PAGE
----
Tuesday, June 29, 2010

Shell Admits That Oil Companies Operating in Nigeria Are Not Doing Enough

Oil Spill: We’ve Failed, Says Shell

By Chika Amanze-Nwachuku with agency report,
Nigeria ThisDay

For the first time, oil giant Shell yesterday admitted that oil companies are not doing enough to deal with oil spills in their areas of operation.

The company also said it was not ignorant of its obligation under the Nigerian law to clean up oil spills, but that it would not jeopardise the safety of its staff because of the law.

Speaking at the Fortune Global Forum in Cape Town, South Africa, Chief Executrive Officer of Shell, Peter Voser, said oil industries must come together to be better prepared in the future to deal with spills.

The Shell boss who was responding to criticisms raised at the Global Forum that Shell and other oil majors were not doing enough to clean up oil spills in Nigeria, said the complex situation in the country makes it difficult for the company to properly deal with it.

“We can contribute in the best way actually by doing our job properly (and) generate revenues for the government, but that has been quite problematic over the last few years because of sabotage and violence (targeting oil companies),” Reuters quoted Voser as saying.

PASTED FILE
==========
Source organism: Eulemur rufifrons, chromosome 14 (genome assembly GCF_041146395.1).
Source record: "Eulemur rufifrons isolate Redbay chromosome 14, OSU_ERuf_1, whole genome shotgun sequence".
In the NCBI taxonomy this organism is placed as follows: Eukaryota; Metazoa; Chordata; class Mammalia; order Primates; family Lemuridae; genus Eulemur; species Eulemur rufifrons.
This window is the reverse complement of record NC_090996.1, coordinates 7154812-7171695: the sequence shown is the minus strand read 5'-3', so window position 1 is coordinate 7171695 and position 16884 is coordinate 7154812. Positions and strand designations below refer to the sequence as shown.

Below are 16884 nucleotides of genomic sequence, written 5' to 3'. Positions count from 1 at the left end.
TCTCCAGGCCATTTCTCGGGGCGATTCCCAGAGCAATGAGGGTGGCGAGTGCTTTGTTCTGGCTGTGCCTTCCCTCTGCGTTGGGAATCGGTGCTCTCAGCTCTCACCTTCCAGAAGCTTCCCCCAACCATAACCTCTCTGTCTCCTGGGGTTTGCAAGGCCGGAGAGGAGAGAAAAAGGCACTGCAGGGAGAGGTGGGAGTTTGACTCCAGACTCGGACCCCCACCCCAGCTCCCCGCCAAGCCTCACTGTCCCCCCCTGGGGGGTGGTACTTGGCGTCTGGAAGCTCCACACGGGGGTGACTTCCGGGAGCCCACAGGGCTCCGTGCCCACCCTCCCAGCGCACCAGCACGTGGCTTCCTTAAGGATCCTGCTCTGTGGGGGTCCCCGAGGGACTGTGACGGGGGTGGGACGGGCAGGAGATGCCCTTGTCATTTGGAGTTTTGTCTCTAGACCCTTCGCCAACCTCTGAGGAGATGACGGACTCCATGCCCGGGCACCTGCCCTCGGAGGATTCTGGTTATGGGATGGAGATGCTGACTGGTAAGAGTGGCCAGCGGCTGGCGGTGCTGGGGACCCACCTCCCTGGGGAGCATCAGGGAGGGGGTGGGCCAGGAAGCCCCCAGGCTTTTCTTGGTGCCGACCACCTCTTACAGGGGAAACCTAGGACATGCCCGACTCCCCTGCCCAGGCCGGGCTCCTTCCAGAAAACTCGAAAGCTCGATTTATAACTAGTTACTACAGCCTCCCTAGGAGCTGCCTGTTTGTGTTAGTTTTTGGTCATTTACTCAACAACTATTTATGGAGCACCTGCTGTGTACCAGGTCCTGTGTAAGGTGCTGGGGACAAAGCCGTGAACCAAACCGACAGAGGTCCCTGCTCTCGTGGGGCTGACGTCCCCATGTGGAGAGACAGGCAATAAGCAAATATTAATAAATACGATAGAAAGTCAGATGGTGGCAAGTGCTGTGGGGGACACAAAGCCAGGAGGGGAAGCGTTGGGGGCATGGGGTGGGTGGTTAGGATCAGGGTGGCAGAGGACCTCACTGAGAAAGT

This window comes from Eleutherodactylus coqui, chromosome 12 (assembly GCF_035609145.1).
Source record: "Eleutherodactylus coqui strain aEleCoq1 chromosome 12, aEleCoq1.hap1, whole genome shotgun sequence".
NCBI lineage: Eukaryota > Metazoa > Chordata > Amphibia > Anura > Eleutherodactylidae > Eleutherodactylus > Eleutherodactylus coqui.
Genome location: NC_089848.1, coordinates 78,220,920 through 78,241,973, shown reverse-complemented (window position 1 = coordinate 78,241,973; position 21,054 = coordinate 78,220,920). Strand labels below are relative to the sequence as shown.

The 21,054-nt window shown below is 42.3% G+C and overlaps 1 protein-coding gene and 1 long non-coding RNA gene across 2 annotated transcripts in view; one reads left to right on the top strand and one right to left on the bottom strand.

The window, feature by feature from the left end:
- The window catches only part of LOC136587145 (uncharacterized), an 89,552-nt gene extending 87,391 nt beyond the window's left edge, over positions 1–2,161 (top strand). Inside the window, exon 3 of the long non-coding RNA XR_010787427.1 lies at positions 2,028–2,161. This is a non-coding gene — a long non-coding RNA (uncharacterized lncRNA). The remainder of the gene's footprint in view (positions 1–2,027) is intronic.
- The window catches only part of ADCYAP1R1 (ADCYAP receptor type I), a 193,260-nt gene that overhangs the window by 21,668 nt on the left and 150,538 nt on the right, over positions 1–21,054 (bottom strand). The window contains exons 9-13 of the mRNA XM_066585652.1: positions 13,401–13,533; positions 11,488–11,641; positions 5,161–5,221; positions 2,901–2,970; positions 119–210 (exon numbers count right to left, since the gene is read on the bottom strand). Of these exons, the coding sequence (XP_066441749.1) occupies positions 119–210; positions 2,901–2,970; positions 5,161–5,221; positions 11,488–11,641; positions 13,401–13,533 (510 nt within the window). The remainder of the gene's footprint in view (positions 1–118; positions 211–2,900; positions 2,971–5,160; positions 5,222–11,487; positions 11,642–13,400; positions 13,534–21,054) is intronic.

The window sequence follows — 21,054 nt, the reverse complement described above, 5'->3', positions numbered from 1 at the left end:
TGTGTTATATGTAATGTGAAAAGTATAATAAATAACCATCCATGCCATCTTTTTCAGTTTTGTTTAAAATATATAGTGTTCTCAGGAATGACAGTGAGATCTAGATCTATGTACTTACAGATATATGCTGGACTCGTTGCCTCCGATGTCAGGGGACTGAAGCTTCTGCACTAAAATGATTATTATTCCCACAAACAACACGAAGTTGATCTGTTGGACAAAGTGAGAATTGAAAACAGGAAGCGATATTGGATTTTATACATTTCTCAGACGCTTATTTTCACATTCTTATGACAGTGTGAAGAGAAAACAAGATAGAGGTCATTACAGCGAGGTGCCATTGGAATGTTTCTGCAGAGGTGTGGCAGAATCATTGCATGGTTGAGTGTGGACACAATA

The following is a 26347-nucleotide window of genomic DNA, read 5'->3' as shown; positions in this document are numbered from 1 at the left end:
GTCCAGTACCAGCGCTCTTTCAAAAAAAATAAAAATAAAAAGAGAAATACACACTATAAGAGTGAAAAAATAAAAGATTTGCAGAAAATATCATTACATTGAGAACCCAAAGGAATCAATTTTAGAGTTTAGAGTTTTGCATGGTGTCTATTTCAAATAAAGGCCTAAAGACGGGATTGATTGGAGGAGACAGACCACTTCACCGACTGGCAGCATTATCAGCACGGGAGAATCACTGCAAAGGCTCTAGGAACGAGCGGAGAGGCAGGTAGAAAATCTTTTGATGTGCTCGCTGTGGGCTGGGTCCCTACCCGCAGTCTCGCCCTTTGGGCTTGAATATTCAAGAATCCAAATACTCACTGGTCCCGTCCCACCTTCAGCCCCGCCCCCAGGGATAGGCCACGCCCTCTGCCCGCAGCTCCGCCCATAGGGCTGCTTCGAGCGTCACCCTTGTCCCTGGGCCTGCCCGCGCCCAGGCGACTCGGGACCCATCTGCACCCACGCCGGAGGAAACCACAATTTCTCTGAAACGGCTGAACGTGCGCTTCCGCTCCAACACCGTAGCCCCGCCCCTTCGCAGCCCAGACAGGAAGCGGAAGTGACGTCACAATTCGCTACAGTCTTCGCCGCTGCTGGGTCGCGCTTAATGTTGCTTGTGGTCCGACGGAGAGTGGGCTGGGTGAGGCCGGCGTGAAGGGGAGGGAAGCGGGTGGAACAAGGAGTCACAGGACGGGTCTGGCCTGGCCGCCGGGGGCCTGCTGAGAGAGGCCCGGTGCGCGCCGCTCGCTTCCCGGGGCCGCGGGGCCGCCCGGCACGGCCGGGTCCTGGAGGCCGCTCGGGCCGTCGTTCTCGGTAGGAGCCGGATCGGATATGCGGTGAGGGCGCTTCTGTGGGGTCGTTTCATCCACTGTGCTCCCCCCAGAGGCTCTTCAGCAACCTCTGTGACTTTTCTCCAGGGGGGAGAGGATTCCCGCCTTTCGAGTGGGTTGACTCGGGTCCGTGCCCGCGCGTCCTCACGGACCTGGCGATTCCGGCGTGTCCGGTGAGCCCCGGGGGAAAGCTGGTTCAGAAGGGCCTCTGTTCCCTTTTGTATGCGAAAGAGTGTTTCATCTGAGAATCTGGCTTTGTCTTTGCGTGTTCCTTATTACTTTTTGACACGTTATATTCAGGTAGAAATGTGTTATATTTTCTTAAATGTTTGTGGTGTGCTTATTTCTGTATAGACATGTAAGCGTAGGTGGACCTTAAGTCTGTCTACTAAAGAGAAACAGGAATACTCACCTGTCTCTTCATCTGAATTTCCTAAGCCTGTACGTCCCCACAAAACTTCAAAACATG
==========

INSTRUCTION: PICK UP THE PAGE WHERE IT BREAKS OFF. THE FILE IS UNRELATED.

According to him, “Shell was obliged under Nigerian law to clean up oil spills but would not jeopardise staff safety to accomplish this. I will not send people in if they are under threat.”

Voser said that last year alone, 98 percent of Shell's oil spills in the Niger Delta region, were caused by sabotage and or theft.

Oil spills have been left for decades in the Niger Delta, polluting the air, soil and water of impoverished communities.

This was the case even before the problems of sabotage and kidnapping in the region.

In fact, years of neglect led to these vices, because communities felt that was the way to protest injustice.

No one knows for sure how much oil has seeped into the rivers and creeks of the Niger Delta, but the report said environmentalists opined that the impact over time in one of the world’s largest wetlands is much worse than in the United States.

He however said Shell will continue its deep-water drilling to meet rising global oil demand despite safety concerns following rival BP's Gulf of Mexico blowout.

“Given the rise in the population and rise in developing world of energy needs, we will have to develop those resources in deep waters as well, so my expectation is that we will go forward with it, but it will need some changes," Voser said.

“We would not have drilled the well in the same way. We have got other safety procedures across the globe. But I think for some companies there will be some learning from this as well,” he said.

“If I look at what (US Interior Secretary Kenneth) Salazar is now proposing to change in terms of regulations in the United States, I can say this is pretty much in line with our global (safety) standards," said Voser.

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